"Quietly Now" didn't hold my attention, and was confusing--thumbs down.
"The Magic Child" (1973)
This is one of Grant's earlier stories, and appears under the name "C. L. Grant" in the anthology Frontiers 2: The New Mind. Roger Elwood edited this collection of all-new stories. I believe this is "The Magic Child"'s only appearance in English.
|ISFDB image of cover of edition I own|
"The Magic Child" takes place in a future totalitarian world, in which the "scientific" government, ostensibly due to overpopulation, controls everyone's life. People are only allowed to have a certain number of children, determined by their assigned social class; retarded or antisocial children are euthanized; and most people are given drugs to suppress their imaginations!
Billy, apparently, was born normal, but an illness damaged his brain, lowering his intelligence. Billy's parents somehow convince the government (which is represented at the local level by robot police called "Monitors") that Billy is dead, and hide Billy in their tiny apartment. (Billy's father is one of the creative class allowed to retain their imaginations, and has access to the government records; he plans to forge necessary documents for Billy when his son reaches adulthood.) When Billy accidentally kills his parents he is discovered by the authorities. After his interrogation Billy is put to death.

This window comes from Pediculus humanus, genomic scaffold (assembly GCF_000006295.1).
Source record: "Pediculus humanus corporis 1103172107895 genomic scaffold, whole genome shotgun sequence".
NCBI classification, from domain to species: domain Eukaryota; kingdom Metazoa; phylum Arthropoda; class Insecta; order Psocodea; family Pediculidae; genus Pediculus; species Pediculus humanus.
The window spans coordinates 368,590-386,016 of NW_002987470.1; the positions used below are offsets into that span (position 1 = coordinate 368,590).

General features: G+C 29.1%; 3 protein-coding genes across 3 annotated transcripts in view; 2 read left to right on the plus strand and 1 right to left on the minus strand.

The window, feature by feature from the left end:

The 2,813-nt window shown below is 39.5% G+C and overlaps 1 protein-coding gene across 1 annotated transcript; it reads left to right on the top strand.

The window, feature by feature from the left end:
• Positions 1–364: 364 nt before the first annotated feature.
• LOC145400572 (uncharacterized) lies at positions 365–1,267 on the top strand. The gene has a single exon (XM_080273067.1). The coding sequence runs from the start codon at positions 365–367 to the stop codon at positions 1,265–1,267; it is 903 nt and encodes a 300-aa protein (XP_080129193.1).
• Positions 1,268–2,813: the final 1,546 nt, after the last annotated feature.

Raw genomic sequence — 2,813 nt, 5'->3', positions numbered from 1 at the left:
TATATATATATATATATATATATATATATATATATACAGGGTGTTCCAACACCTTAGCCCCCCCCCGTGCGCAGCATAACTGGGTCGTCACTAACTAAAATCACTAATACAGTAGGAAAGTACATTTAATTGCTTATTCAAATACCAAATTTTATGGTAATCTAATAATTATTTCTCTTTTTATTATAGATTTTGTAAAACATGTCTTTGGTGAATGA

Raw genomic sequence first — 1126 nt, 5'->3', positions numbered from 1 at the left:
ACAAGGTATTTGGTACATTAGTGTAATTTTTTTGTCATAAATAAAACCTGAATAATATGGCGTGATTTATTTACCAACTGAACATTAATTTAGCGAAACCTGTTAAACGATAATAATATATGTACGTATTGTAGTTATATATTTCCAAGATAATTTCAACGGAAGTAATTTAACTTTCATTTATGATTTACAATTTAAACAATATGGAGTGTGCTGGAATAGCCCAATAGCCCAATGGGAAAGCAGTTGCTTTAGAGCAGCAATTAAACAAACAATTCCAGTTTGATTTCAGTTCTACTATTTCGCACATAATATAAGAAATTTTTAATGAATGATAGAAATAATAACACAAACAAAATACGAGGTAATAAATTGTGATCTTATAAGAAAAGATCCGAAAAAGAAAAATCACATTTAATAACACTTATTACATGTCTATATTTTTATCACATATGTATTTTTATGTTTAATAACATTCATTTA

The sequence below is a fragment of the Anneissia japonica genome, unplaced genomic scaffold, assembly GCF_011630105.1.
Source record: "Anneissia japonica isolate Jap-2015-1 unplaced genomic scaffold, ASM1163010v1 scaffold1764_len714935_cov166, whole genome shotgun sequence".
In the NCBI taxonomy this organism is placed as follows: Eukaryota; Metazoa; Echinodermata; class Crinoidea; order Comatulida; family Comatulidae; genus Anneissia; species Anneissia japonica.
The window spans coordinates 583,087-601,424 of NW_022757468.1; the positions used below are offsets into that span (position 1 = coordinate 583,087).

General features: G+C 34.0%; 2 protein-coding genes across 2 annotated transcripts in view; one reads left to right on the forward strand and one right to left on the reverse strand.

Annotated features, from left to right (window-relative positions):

This is an effective story: the experimental structure actually improves the story by making it more economical and more direct. I quite like it.
Perhaps unexpectedly, of the three stories I read by Charles L. Grant this weekend I liked the two science-fiction stories and didn't like the horror story. This may be partly because a future of androids or a merciless totalitarian government is more interesting to me than a guy with women trouble in 1970s New Jersey. The important differences, however, lie in the structure, clarity, and leanness of the stories; the SF stories are well-paced and economical, while the horror story is slow, confusing, and bloated.
I enjoyed "Crowd of Shadows" and "The Magic Child" enough that I hope to come across more of Grant's SF in the future. As for the horror...well, the jury is still out.